Michael: Fantastic. I'm excited about having you on the show today because, you know, you probably don't even know this. So your book "Tools and Templates for Your Advisory Practice" from back in like probably 2001 or so was the first book I ever saw about practice management for financial advisors. So back then I was a paraplanner in advisory firm, and actually like it was the advisor I was working for who was reading the book. So I remember it on his desk. And I was fascinated by the idea that there were whole books on how to run an advisory firm, because I was just trying to figure out how to be a financial planner. I think back then I was studying for my CFP exam and I'm learning how to make plans and learning plan software. I was like, "Oh my God, there's this whole other like higher order of magnitude plane above my head that I haven't even got into yet. That you already mastered to the point of writing a book on the topic." It’s great to interview you about this as someone that made a really huge impression on me from very early in my career that even beyond being a professional financial planner to professionally run an advisory business mean something different. And just even the idea that those would be separate skills to learn and whole other things to figure out just kind of blew my mind at the time.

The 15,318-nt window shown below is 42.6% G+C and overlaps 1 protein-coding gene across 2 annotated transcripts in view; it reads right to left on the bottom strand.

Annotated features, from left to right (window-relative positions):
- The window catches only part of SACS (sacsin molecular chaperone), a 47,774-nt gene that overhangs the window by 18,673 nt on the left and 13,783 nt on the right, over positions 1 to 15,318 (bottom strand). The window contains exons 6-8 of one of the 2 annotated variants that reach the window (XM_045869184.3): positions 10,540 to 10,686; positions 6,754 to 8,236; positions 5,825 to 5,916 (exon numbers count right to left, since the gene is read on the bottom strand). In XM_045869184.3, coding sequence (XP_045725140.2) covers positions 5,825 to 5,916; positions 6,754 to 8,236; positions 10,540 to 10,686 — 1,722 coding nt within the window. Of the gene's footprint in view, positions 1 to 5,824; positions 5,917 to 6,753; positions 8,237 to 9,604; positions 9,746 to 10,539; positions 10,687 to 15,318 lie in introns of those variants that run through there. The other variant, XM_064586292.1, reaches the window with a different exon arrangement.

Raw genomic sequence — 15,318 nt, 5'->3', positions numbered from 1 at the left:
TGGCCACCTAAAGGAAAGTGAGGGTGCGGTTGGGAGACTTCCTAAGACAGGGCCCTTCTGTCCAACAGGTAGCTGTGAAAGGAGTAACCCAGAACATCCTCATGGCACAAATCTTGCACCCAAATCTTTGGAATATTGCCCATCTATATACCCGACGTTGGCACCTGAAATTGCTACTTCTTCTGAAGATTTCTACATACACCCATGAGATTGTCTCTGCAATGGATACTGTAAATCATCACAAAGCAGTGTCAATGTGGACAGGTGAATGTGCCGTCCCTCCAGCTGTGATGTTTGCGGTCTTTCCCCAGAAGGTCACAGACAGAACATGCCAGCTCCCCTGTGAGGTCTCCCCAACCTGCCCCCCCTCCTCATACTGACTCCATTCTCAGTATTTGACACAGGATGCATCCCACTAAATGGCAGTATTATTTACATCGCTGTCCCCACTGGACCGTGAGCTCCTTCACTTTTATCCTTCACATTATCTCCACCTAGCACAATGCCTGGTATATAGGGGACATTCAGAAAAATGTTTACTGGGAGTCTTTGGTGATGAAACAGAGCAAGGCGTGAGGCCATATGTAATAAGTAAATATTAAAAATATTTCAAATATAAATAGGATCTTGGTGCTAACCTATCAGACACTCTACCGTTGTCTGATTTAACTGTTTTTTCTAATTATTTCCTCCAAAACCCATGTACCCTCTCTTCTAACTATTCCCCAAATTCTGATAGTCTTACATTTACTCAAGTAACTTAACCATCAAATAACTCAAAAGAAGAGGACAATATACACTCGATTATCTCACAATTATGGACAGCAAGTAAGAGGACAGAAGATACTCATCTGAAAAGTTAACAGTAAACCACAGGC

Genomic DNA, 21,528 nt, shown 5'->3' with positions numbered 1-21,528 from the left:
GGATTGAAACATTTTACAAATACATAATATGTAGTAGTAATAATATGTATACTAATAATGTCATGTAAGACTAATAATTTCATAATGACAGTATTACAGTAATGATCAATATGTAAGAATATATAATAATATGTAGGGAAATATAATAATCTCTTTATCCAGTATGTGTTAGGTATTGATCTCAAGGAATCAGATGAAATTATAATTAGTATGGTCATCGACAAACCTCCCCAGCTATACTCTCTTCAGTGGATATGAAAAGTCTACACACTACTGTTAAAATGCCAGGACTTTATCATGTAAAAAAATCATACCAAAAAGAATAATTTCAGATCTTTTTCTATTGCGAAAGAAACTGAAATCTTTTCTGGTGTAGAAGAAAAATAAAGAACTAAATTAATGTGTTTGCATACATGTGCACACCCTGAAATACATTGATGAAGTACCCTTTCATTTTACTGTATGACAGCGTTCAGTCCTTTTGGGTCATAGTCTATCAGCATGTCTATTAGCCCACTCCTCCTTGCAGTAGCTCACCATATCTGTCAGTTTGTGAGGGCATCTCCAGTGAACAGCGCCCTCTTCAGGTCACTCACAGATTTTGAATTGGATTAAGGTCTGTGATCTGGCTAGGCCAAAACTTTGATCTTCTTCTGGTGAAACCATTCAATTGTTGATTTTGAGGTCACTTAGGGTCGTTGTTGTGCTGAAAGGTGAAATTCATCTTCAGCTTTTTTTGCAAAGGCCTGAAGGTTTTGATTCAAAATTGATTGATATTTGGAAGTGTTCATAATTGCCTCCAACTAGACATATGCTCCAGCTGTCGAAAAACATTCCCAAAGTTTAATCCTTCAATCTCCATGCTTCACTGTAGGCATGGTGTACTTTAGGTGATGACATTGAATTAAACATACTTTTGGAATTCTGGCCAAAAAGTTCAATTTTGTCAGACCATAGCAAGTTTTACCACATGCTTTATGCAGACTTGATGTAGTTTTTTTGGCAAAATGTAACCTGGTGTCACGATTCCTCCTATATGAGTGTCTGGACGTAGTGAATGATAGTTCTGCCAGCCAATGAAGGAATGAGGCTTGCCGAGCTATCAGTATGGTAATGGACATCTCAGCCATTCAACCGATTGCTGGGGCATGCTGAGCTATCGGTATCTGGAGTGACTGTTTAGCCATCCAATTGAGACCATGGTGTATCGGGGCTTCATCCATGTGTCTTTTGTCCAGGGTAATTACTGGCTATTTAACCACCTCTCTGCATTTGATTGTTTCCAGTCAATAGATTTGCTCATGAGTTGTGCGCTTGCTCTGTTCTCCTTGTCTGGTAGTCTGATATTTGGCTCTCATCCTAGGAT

Deena: Well, you know, when I first started, there weren't any directions. And actually, I had already run a real estate management company and some other related businesses, so I had a lot of business background that a lot of advisors didn't have. And funny story about that book, not that one, I think the first one. I have three on practice management. The first one, I was doing a talk with Mary Rowland who was columnist at the New York Times, and she had talked to me privately about writing a book about practice management and I said, "No, no, I'm not going to do it. I'm not going to do it." And so we were talking and she announces that I'm working on a book. I'm like...
Michael: Just announces in a public forum.
Deena: Yeah. Like, "What the hell are you saying? What is this?" I had to write it because I didn't want to embarrass myself.
Michael: Fantastic. I feel like there's a lot of volunteer leadership that happens in a very similar manner.
Deena: And it's true, most of it happens around speaking engagements. Never do a panel, that's the first advice, never do a panel.
Why Deena Moved To Florida To Work With Her Partner Harold [4:52]